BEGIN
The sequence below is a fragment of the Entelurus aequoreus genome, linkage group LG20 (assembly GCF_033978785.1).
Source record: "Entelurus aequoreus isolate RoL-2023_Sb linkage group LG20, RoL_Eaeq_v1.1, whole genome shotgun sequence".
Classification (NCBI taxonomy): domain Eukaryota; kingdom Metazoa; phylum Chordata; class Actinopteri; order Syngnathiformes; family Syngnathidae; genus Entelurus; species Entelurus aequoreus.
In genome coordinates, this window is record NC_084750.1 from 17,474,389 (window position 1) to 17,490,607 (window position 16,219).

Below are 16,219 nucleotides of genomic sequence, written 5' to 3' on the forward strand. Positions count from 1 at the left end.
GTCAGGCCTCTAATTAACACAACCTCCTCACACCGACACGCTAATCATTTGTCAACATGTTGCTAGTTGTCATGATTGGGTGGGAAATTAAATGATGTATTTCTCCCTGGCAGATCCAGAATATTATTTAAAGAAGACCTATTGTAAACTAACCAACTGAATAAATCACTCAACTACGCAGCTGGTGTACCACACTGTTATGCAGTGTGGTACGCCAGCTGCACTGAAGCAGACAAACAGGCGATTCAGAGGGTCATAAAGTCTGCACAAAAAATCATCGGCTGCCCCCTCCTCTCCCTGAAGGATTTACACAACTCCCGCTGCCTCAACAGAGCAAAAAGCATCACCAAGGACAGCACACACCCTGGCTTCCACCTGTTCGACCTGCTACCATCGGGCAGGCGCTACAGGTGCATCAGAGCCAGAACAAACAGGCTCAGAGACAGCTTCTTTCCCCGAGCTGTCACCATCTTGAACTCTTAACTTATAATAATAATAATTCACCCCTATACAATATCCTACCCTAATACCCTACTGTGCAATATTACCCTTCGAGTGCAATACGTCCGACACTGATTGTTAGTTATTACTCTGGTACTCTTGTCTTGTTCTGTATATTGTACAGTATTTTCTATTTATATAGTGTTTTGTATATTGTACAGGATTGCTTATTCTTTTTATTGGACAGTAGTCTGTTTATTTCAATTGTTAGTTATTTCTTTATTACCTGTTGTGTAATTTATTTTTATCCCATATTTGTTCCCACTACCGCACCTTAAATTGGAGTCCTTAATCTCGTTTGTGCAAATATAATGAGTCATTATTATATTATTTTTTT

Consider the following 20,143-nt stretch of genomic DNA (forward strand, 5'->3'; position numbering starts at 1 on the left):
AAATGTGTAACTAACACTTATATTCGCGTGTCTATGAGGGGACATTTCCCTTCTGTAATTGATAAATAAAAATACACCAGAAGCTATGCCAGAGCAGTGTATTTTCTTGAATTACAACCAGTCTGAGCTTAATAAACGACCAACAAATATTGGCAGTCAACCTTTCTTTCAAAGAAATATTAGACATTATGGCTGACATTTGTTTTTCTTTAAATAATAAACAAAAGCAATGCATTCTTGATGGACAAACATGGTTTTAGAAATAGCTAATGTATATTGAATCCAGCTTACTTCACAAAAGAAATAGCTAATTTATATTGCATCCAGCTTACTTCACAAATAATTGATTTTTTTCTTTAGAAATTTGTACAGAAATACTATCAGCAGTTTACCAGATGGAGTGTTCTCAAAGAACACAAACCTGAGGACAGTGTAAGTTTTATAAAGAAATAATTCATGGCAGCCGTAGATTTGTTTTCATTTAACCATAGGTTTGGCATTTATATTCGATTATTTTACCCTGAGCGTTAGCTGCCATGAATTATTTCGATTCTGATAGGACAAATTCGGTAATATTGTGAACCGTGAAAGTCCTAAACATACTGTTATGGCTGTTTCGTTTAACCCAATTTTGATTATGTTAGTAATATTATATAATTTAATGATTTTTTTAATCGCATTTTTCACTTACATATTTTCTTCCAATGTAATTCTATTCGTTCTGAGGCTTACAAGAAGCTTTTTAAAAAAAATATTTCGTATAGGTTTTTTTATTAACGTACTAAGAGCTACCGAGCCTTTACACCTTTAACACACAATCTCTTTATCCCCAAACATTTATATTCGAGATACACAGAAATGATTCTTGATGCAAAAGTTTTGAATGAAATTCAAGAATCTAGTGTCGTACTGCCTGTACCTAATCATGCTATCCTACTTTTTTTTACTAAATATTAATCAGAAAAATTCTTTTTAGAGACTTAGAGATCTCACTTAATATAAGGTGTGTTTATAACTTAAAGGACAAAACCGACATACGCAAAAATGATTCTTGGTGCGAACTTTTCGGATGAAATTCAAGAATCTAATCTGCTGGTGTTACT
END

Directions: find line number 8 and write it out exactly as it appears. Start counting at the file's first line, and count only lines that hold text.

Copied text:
AAATGTGTAACTAACACTTATATTCGCGTGTCTATGAGGGGACATTTCCCTTCTGTAATTGATAAATAAAAATACACCAGAAGCTATGCCAGAGCAGTGTATTTTCTTGAATTACAACCAGTCTGAGCTTAATAAACGACCAACAAATATTGGCAGTCAACCTTTCTTTCAAAGAAATATTAGACATTATGGCTGACATTTGTTTTTCTTTAAATAATAAACAAAAGCAATGCATTCTTGATGGACAAACATGGTTTTAGAAATAGCTAATGTATATTGAATCCAGCTTACTTCACAAAAGAAATAGCTAATTTATATTGCATCCAGCTTACTTCACAAATAATTGATTTTTTTCTTTAGAAATTTGTACAGAAATACTATCAGCAGTTTACCAGATGGAGTGTTCTCAAAGAACACAAACCTGAGGACAGTGTAAGTTTTATAAAGAAATAATTCATGGCAGCCGTAGATTTGTTTTCATTTAACCATAGGTTTGGCATTTATATTCGATTATTTTACCCTGAGCGTTAGCTGCCATGAATTATTTCGATTCTGATAGGACAAATTCGGTAATATTGTGAACCGTGAAAGTCCTAAACATACTGTTATGGCTGTTTCGTTTAACCCAATTTTGATTATGTTAGTAATATTATATAATTTAATGATTTTTTTAATCGCATTTTTCACTTACATATTTTCTTCCAATGTAATTCTATTCGTTCTGAGGCTTACAAGAAGCTTTTTAAAAAAAATATTTCGTATAGGTTTTTTTATTAACGTACTAAGAGCTACCGAGCCTTTACACCTTTAACACACAATCTCTTTATCCCCAAACATTTATATTCGAGATACACAGAAATGATTCTTGATGCAAAAGTTTTGAATGAAATTCAAGAATCTAGTGTCGTACTGCCTGTACCTAATCATGCTATCCTACTTTTTTTTACTAAATATTAATCAGAAAAATTCTTTTTAGAGACTTAGAGATCTCACTTAATATAAGGTGTGTTTATAACTTAAAGGACAAAACCGACATACGCAAAAATGATTCTTGGTGCGAACTTTTCGGATGAAATTCAAGAATCTAATCTGCTGGTGTTACT